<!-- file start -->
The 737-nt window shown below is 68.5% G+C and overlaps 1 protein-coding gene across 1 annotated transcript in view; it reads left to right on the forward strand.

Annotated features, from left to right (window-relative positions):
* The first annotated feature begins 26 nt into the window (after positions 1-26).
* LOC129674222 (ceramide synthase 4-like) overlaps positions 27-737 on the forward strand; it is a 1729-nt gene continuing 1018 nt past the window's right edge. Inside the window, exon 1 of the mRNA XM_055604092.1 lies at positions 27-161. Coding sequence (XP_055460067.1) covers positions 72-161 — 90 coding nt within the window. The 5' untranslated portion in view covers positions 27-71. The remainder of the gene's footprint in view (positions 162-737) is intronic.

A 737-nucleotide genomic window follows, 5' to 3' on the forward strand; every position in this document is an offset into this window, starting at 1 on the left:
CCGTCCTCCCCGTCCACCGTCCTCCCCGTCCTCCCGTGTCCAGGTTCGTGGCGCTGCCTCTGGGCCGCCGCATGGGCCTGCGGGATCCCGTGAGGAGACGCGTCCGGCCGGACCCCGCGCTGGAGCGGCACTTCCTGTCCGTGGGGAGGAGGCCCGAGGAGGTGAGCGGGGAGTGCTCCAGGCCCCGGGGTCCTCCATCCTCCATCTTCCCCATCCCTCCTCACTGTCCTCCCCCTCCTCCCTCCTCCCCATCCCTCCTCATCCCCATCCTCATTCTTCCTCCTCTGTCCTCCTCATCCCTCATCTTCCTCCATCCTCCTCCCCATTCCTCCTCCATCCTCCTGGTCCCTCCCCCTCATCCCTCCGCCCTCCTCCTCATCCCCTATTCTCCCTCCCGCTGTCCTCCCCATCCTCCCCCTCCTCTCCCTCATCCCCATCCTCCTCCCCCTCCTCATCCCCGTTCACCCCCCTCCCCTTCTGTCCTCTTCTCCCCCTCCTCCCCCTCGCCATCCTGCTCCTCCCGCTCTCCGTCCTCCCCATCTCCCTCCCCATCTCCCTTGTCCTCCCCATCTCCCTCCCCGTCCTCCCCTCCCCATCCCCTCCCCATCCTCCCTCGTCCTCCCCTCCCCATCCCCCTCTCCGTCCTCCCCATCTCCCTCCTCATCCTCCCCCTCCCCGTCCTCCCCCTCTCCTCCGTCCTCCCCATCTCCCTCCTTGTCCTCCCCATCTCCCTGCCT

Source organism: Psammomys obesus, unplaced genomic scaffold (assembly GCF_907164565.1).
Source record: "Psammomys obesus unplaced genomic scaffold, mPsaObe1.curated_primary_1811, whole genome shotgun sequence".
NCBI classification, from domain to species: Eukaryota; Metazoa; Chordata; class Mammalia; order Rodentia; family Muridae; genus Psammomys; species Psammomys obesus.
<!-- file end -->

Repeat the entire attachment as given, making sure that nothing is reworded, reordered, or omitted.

The 737-nt window shown below is 68.5% G+C and overlaps 1 protein-coding gene across 1 annotated transcript in view; it reads left to right on the forward strand.

Annotated features, from left to right (window-relative positions):
* The first annotated feature begins 26 nt into the window (after positions 1-26).
* LOC129674222 (ceramide synthase 4-like) overlaps positions 27-737 on the forward strand; it is a 1729-nt gene continuing 1018 nt past the window's right edge. Inside the window, exon 1 of the mRNA XM_055604092.1 lies at positions 27-161. Coding sequence (XP_055460067.1) covers positions 72-161 — 90 coding nt within the window. The 5' untranslated portion in view covers positions 27-71. The remainder of the gene's footprint in view (positions 162-737) is intronic.

A 737-nucleotide genomic window follows, 5' to 3' on the forward strand; every position in this document is an offset into this window, starting at 1 on the left:
CCGTCCTCCCCGTCCACCGTCCTCCCCGTCCTCCCGTGTCCAGGTTCGTGGCGCTGCCTCTGGGCCGCCGCATGGGCCTGCGGGATCCCGTGAGGAGACGCGTCCGGCCGGACCCCGCGCTGGAGCGGCACTTCCTGTCCGTGGGGAGGAGGCCCGAGGAGGTGAGCGGGGAGTGCTCCAGGCCCCGGGGTCCTCCATCCTCCATCTTCCCCATCCCTCCTCACTGTCCTCCCCCTCCTCCCTCCTCCCCATCCCTCCTCATCCCCATCCTCATTCTTCCTCCTCTGTCCTCCTCATCCCTCATCTTCCTCCATCCTCCTCCCCATTCCTCCTCCATCCTCCTGGTCCCTCCCCCTCATCCCTCCGCCCTCCTCCTCATCCCCTATTCTCCCTCCCGCTGTCCTCCCCATCCTCCCCCTCCTCTCCCTCATCCCCATCCTCCTCCCCCTCCTCATCCCCGTTCACCCCCCTCCCCTTCTGTCCTCTTCTCCCCCTCCTCCCCCTCGCCATCCTGCTCCTCCCGCTCTCCGTCCTCCCCATCTCCCTCCCCATCTCCCTTGTCCTCCCCATCTCCCTCCCCGTCCTCCCCTCCCCATCCCCTCCCCATCCTCCCTCGTCCTCCCCTCCCCATCCCCCTCTCCGTCCTCCCCATCTCCCTCCTCATCCTCCCCCTCCCCGTCCTCCCCCTCTCCTCCGTCCTCCCCATCTCCCTCCTTGTCCTCCCCATCTCCCTGCCT

Source organism: Psammomys obesus, unplaced genomic scaffold (assembly GCF_907164565.1).
Source record: "Psammomys obesus unplaced genomic scaffold, mPsaObe1.curated_primary_1811, whole genome shotgun sequence".
NCBI classification, from domain to species: Eukaryota; Metazoa; Chordata; class Mammalia; order Rodentia; family Muridae; genus Psammomys; species Psammomys obesus.